The Treaty of Versailles deprived Germany of various territories, demilitarised the Rhineland and imposed other economically damaging sanctions. The treaty re-created Poland, which even moderate Germans regarded as an outrage. The treaty also blamed Germany for all the horrors of the war, something which major historians such as John Keegan now consider at least in part to be victor’s justice; most European nations in the run-up to World War I had become increasingly militarised and were eager to fight. The culpability of Germany was used as a basis to impose reparations on Germany (the amount was repeatedly revised under the Dawes Plan, the Young Plan, and the Hoover Moratorium). Germany in turn perceived the treaty, especially Article 231 on the German responsibility for the war, as a humiliation. For example, there was a nearly total demilitarisation of the armed forces, allowing Germany only six battleships, no submarines, no air force, an army of 100,000 without conscription and no armoured vehicles. The treaty was an important factor in both the social and political conditions encountered by Hitler and his Nazis as they sought power. Hitler and his party used the signing of the treaty by the “November Criminals” as a reason to build up Germany so that it could never happen again. He also used the “November Criminals” as scapegoats, although at the Paris peace conference, these politicians had had very little choice in the matter.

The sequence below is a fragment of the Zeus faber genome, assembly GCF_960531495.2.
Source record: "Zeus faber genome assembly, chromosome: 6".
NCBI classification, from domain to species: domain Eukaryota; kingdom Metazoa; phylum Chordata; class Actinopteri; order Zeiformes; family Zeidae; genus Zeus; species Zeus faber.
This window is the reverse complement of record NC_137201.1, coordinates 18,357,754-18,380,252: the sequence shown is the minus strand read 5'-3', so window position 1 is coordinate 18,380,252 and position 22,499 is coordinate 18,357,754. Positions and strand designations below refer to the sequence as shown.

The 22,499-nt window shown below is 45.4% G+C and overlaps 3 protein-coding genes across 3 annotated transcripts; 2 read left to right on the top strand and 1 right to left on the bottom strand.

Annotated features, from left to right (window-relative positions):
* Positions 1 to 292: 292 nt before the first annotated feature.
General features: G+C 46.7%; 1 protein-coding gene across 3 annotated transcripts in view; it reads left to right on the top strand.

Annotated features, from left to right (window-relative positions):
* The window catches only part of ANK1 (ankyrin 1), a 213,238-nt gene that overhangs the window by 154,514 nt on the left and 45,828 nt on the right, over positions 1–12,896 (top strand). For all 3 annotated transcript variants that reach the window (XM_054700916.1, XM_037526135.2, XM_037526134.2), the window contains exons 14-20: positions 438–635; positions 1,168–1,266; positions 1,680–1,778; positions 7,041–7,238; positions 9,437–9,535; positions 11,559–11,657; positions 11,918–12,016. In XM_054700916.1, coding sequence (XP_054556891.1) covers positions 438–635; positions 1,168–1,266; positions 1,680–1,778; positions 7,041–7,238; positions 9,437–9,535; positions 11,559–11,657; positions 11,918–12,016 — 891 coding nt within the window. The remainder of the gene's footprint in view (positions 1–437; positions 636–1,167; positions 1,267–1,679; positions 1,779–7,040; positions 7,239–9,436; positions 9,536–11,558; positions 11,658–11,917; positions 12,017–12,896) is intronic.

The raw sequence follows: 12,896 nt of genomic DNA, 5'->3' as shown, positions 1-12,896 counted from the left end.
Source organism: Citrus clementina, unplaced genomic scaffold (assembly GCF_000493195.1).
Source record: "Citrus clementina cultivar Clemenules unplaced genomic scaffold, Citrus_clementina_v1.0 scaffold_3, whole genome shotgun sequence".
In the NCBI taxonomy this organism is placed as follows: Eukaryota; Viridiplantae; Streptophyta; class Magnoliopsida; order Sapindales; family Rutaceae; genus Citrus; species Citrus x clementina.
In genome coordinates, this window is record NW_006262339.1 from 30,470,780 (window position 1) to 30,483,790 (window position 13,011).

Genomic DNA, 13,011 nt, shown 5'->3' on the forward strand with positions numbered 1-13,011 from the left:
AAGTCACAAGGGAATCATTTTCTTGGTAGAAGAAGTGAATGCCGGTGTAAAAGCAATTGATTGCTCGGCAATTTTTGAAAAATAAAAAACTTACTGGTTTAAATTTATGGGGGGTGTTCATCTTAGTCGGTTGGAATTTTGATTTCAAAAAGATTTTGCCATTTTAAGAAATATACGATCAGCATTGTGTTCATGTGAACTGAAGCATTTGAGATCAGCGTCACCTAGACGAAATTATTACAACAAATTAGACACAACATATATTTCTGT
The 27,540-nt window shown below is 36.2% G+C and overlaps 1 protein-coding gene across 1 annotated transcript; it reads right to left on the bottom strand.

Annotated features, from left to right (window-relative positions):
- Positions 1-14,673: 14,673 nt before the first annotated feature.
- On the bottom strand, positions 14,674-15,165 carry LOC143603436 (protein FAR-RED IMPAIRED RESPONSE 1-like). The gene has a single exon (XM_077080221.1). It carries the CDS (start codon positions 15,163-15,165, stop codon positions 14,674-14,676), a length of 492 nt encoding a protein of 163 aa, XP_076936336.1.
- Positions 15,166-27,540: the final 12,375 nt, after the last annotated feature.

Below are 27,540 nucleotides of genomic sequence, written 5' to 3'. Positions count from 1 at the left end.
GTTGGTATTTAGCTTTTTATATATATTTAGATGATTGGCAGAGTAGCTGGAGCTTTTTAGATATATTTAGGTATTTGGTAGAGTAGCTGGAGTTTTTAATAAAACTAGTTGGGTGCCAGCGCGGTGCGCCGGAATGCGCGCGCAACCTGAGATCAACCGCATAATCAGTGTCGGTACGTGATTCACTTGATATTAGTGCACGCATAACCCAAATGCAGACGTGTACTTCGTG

One of the foundations of Hitler’s social policies was the concept of racial hygiene. It was based on the ideas of Arthur de Gobineau, a French count; eugenics, a pseudo-science that advocated racial purity; and social Darwinism. Applied to human beings, “survival of the fittest” was interpreted as requiring racial purity and killing off “life unworthy of life.” The first victims were children with physical and developmental disabilities; those killings occurred in a programme dubbed Action T4.After a public outcry, Hitler made a show of ending this program, but the killings continued.